Wednesday, 21 April 2021

Stock market and gold bubbles - is comparing stock indices to the gold price a useful dynamic asset allocation tool?

Aside from determining your risk tolerance, investment time frame, and hence a suitable asset allocation to invest in (preferably via low cost options such as ETFs and index funds), one of the few well proven methods to reduce risk (volatility) and improve performance (slightly) in your investment portfolio is to rebalance to your chosen asset allocation on a regular basis. Due to transaction costs (and CGT implications) this is often done annually.

Rebalancing will automatically sell off those assets (or asset class) that have done well, and buy more of those assets (or asset class) that have underperformed. While this is counter-intuitive (human nature, such as recency bias, prompts us to want to stick with 'winners' and sell 'losers'), it is usually a good strategy due to the 'bubbles' that regularly occur in various assets, and the tendency for those assets to subsequently suffer 'reversion to the mean'.

An extension of this might be to actually go 'underweight' assets (or asset classes) that have recently outperformed and go 'overweight' those assets (or asset classes) that have underperformed when you do your annual rebalancing. This isn't guaranteed to work, as your rebalancing period (one year) may not coincide with the duration of the various 'boom and bust' cycles experienced by various assets. That is, you may sell off outperforming assets and switch into underperforming assets too early in the cycle.

Therefore, it may be better to slowly adjust your asset allocations above or below your target (standard) allocation over several rebalancing periods - every year that an asset class is underperforming you would slightly increase its weighting, and every year that an asset class is outperforming you would slightly decrease its weighting. I don't personally do any rebalancing, as I mostly invest in diversified multi-index funds that are automatically rebalanced.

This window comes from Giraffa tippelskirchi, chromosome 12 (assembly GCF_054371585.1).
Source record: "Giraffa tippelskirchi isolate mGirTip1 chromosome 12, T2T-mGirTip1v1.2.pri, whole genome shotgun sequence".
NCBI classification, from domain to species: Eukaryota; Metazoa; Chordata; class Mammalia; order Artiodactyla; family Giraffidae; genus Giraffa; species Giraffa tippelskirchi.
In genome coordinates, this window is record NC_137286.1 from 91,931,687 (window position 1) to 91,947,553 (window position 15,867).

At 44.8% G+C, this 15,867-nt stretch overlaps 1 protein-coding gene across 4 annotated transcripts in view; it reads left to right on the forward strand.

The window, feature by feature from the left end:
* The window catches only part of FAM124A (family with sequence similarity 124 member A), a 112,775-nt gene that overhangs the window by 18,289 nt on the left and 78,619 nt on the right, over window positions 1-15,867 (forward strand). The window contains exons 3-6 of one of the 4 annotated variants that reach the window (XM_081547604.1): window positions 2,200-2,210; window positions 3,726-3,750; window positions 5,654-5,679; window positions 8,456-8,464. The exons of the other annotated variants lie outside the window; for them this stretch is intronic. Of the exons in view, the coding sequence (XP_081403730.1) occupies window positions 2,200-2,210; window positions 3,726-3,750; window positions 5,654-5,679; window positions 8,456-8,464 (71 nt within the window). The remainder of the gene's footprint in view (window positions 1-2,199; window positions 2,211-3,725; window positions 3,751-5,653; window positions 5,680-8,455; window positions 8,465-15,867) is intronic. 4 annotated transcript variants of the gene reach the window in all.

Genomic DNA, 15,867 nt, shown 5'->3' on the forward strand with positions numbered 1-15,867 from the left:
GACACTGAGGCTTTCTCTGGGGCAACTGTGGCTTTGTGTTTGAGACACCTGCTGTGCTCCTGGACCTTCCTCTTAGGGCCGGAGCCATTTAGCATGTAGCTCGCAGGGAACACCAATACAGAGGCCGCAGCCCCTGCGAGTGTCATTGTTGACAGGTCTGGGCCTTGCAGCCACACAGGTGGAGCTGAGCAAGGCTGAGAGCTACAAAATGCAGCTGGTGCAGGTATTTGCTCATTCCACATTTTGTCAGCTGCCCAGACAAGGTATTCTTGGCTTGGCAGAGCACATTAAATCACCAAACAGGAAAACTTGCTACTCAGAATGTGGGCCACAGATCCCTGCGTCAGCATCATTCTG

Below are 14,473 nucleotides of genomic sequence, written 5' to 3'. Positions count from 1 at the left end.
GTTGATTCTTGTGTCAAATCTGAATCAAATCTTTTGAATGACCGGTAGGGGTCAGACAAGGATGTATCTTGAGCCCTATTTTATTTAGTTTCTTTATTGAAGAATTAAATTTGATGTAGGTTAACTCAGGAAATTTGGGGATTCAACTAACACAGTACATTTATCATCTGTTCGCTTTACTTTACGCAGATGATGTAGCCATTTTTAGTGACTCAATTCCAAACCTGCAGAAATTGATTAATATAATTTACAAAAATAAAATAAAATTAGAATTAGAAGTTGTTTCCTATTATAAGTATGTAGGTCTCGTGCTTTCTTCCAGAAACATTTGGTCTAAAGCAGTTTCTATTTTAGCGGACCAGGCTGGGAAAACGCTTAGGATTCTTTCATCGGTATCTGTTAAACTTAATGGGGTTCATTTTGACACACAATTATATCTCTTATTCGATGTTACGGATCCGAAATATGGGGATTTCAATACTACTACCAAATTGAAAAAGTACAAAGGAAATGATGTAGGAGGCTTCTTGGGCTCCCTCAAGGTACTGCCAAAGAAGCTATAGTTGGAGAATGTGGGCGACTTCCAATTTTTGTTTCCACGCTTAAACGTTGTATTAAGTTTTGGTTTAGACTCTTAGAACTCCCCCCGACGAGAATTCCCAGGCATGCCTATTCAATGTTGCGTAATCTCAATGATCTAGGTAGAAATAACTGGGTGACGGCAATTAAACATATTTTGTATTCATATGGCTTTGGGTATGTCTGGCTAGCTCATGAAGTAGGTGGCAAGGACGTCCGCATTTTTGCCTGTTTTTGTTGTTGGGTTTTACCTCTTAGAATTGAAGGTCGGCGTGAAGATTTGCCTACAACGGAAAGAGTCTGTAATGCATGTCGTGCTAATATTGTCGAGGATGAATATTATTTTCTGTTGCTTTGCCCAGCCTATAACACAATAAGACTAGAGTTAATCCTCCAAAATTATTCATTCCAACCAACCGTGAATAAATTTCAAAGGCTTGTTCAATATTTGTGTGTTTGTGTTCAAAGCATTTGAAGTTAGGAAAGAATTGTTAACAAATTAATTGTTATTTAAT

However, it might be interesting to see how such a strategy might perform over time. As an example, I came across a chart of the US Dow Jones index expressed as a multiple of ounces of gold. As gold is (theoretically) a hedge against inflation in the long term, such a chart should essentially show the real (inflation adjusted) returns of the stock market. The chart will also highlight when stocks are overpriced (a 'bubble') or when gold is overpriced. Hence if one had a portfolio consisting of the Dow Jones Index and an investment in gold bullion, it would be possible to reduce one's target asset allocation for stocks down when the stock index 'gold price' is well above the 'normal' range, and reduce one's target asset allocation to gold when the stock market is 'cheap' in terms of gold. It can be seen from this chart that seems quite clear when the stock market (DJI) was 'expensive' in terms of ounces of gold, and when it was 'cheap' (and hence either gold was in a bubble or the stock market was excellent value).

I'll look up some historic data for the Australia All Ords Index and the gold spot price in AUD and do a similar plot, then try out some weighting adjustment methods back-tested on the historic data. Hopefully adjusting the target asset allocation this way might boost returns and reduce volatility compared to using a fixed asset allocation (eg. 80% stock index and 20% gold) over the long term. From the above chart it looks like the typical cycles extend over decades, so this probably isn't something I can benefit from, but it might be useful to a young investor such as DS1. I'll see how the modelling results turn out. 

Incidentally, despite there being a lot of youtube videos about gold (and silver) being a great investment at the moment (due to the prospects for higher inflation resulting from the recent massive amounts of stimulus and effectively 'printing money'), and other videos (such as those by Harry Dent) stating that the stock market (especially the US) being in a 'bubble' and about to crash (40% by April, Dent was claiming back in Feb), the above chart doesn't show the Dow Jones Index being exceptionally expensive compared to gold,

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